How does a person get pancreatic cancer?
Defining the term cancer, it is uncontrolled division of a cell mainly because the cell changes from behaving normally and getting into the mutated form wherein there is no regulation on its growth and development.
Pancreatic cancer is associated with the cells of the Pancreas and one of the major symptoms include weight loss which is associated with the effect localized to the islet cells. Although, there is not a clear evidence regarding the onset of the condition, many people mistakenly highlight themselves with having the condition merely on the basis of symptoms that they suffer from and use search tool to come to a conclusion which psychologically triggers emotional imbalance within the body making the person disturbed or depressed even though he/she may not be having the condition.
If diagnosed with the condition, there can be some reasons for its output including gene errors or mutations, changes in diet patterns, irregularities in cell cycle, etc. In most of the cases, the condition goes unnoticed but the symptoms usually convey the severe stages of cancer.
Cancer in short is always present in the body in a balanced state but this definition is not in a scientific term and when this regulation is disturbed, it progresses and takes the role of destruction.
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Pancreatic cancer is a disease caused by the growth of tumors in the pancreas. The pancreas is a large gland that is part of the digestive system and has a length of about 15 cm. Pancreatic cancer can be experienced by men and women, and usually occurs in people who are elderly or above 75 years.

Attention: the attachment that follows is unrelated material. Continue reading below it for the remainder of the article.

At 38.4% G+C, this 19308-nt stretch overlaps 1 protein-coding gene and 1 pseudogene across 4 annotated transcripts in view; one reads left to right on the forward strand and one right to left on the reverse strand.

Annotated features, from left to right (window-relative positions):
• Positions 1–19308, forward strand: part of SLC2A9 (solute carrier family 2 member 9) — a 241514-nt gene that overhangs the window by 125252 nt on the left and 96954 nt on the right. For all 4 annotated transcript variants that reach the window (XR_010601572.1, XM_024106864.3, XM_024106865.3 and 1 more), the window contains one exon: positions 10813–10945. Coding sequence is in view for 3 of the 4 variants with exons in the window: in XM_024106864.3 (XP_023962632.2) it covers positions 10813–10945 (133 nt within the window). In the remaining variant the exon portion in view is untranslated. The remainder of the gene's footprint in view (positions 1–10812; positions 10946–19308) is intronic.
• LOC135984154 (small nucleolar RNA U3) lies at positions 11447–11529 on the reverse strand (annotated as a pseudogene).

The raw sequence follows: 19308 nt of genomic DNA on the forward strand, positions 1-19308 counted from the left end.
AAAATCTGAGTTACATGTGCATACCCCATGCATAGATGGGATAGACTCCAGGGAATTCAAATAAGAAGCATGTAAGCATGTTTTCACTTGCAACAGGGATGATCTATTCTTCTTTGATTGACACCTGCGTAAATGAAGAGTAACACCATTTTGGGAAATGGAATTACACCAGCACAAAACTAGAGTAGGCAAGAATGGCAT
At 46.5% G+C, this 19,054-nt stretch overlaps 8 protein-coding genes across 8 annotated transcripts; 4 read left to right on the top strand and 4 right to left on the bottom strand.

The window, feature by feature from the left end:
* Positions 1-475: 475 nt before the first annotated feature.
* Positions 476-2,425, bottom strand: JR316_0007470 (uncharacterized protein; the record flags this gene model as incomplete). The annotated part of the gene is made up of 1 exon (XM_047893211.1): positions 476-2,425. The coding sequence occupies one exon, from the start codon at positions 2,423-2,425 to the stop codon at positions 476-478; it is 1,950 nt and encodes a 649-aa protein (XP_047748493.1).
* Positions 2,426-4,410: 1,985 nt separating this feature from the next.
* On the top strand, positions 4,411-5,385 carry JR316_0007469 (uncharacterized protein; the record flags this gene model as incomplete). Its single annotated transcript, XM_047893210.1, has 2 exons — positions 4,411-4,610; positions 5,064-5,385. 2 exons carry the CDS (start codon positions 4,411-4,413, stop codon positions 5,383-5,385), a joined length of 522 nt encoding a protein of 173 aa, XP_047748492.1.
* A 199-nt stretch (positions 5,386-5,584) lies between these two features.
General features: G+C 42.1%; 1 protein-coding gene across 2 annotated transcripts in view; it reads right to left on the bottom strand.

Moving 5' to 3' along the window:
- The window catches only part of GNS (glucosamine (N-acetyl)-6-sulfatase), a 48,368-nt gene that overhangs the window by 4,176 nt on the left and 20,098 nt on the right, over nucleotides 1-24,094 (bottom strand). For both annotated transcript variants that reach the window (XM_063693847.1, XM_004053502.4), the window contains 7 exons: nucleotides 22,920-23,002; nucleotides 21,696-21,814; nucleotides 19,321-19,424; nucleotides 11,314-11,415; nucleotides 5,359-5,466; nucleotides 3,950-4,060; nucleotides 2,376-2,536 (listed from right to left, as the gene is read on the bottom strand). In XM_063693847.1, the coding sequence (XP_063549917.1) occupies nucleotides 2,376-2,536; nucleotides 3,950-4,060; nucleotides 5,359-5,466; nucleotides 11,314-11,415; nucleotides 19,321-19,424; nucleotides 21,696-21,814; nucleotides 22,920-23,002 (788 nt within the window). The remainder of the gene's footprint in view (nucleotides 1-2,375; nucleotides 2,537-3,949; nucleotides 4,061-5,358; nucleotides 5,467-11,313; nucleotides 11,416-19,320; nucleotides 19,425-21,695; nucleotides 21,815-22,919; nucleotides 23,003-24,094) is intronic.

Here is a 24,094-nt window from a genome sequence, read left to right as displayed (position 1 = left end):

Until now the cause of a person affected by pancreatic cancer is still not known with certainty, but there are several risk factors that can increase the chance of developing pancreatic cancer as follows.
Diabetes can increase a person’s risk of pancreatic cancer. Conversely, malignant tumors that grow in the pancreas can also be a cause of diabetes.
Helicobacter pylori bacteria that cause gastric infection is estimated to slightly increase a person’s risk of pancreatic cancer.
Smoking can increase the risk of pancreatic cancer because toxins and harmful chemicals can cause tissue and organs in the body to become irritated and inflamed.
Above 75 years old.
People who do not do much physical activity, are overweight or obese, and are not accustomed to a healthy diet.
Have suffered inflammation of the pancreas or pancreatitis.
Has a close family member suffering from pancreatic cancer.
In addition to the risk factors as mentioned above, there are also other risk factors that can increase the risk of developing pancreatic cancer, namely people who consume excessive alcoholic drinks and sufferers of chronic hepatitis.
Pancreatic cancer arises when cells in the pancreas, a glandular organ behind the stomach, begin to multiply out of control and form a mass. These cancerous cells can other parts of the body. There are many types of pancreatic cancer. The most common, pancreatic adenocarcinoma, accounts for about 90% of cases, and the term “pancreatic cancer” is sometimes used to refer only to that type. These adenocarcinomas start within the part of the pancreas which makes digestive enzymes. Several other types of cancer, which collectively represent the majority of the non-adenocarcinomas, can also arise from these cells. One to two percent of cases of pancreatic cancer is neuroendocrine tumors, which arise from the hormone-producing cells of the pancreas. These are generally less aggressive than pancreatic adenocarcinoma.
Pancreatic cancer is one of those diseases that is hard to detect. However, there are lifestyle actions (risk factors) that can contribute to getting pancreatic cancer, which include smoking, obesity, having a personal or family history of diabetes, or chronic pancreatitis, pancreatic cancer, and genetics. Signs and symptoms of pancreatic cancer include the following: jaundice, light-colored stools, dark urine, pain in the upper or middle abdomen or back, sudden weight loss, appetite loss, extreme fatigue. https://www.emedicinehealth.com/pancreatic_cancer_treatment/article_em.htm#what_are_the_signs_and_symptoms_of_pancreatic_cancer